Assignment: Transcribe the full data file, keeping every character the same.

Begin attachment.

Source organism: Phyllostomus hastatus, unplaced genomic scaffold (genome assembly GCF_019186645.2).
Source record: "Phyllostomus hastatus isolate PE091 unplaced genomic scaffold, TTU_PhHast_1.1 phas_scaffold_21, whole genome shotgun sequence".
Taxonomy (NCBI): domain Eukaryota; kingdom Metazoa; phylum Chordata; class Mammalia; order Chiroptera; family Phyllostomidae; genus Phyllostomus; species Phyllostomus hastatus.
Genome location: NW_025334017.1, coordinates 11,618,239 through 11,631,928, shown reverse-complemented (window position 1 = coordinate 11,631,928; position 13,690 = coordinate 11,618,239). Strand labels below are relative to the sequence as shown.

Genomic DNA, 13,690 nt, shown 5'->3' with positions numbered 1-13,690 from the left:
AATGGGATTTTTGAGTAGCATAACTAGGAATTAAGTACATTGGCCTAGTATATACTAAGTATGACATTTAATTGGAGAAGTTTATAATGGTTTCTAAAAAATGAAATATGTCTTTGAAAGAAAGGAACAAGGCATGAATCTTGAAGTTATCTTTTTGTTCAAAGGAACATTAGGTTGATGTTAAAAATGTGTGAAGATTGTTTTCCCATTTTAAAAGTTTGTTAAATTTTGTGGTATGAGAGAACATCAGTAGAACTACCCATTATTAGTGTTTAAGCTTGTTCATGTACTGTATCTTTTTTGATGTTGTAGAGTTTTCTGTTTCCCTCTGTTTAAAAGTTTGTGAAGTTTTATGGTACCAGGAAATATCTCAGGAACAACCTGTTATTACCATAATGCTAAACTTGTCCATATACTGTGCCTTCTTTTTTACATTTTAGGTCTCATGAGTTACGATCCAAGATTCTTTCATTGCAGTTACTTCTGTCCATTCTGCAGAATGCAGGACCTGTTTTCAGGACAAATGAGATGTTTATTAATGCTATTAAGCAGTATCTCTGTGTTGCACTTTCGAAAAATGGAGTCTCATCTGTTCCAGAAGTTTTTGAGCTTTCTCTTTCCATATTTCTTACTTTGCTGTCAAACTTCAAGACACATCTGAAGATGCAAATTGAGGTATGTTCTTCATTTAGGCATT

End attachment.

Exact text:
Source organism: Phyllostomus hastatus, unplaced genomic scaffold (genome assembly GCF_019186645.2).
Source record: "Phyllostomus hastatus isolate PE091 unplaced genomic scaffold, TTU_PhHast_1.1 phas_scaffold_21, whole genome shotgun sequence".
Taxonomy (NCBI): domain Eukaryota; kingdom Metazoa; phylum Chordata; class Mammalia; order Chiroptera; family Phyllostomidae; genus Phyllostomus; species Phyllostomus hastatus.
Genome location: NW_025334017.1, coordinates 11,618,239 through 11,631,928, shown reverse-complemented (window position 1 = coordinate 11,631,928; position 13,690 = coordinate 11,618,239). Strand labels below are relative to the sequence as shown.

Genomic DNA, 13,690 nt, shown 5'->3' with positions numbered 1-13,690 from the left:
AATGGGATTTTTGAGTAGCATAACTAGGAATTAAGTACATTGGCCTAGTATATACTAAGTATGACATTTAATTGGAGAAGTTTATAATGGTTTCTAAAAAATGAAATATGTCTTTGAAAGAAAGGAACAAGGCATGAATCTTGAAGTTATCTTTTTGTTCAAAGGAACATTAGGTTGATGTTAAAAATGTGTGAAGATTGTTTTCCCATTTTAAAAGTTTGTTAAATTTTGTGGTATGAGAGAACATCAGTAGAACTACCCATTATTAGTGTTTAAGCTTGTTCATGTACTGTATCTTTTTTGATGTTGTAGAGTTTTCTGTTTCCCTCTGTTTAAAAGTTTGTGAAGTTTTATGGTACCAGGAAATATCTCAGGAACAACCTGTTATTACCATAATGCTAAACTTGTCCATATACTGTGCCTTCTTTTTTACATTTTAGGTCTCATGAGTTACGATCCAAGATTCTTTCATTGCAGTTACTTCTGTCCATTCTGCAGAATGCAGGACCTGTTTTCAGGACAAATGAGATGTTTATTAATGCTATTAAGCAGTATCTCTGTGTTGCACTTTCGAAAAATGGAGTCTCATCTGTTCCAGAAGTTTTTGAGCTTTCTCTTTCCATATTTCTTACTTTGCTGTCAAACTTCAAGACACATCTGAAGATGCAAATTGAGGTATGTTCTTCATTTAGGCATT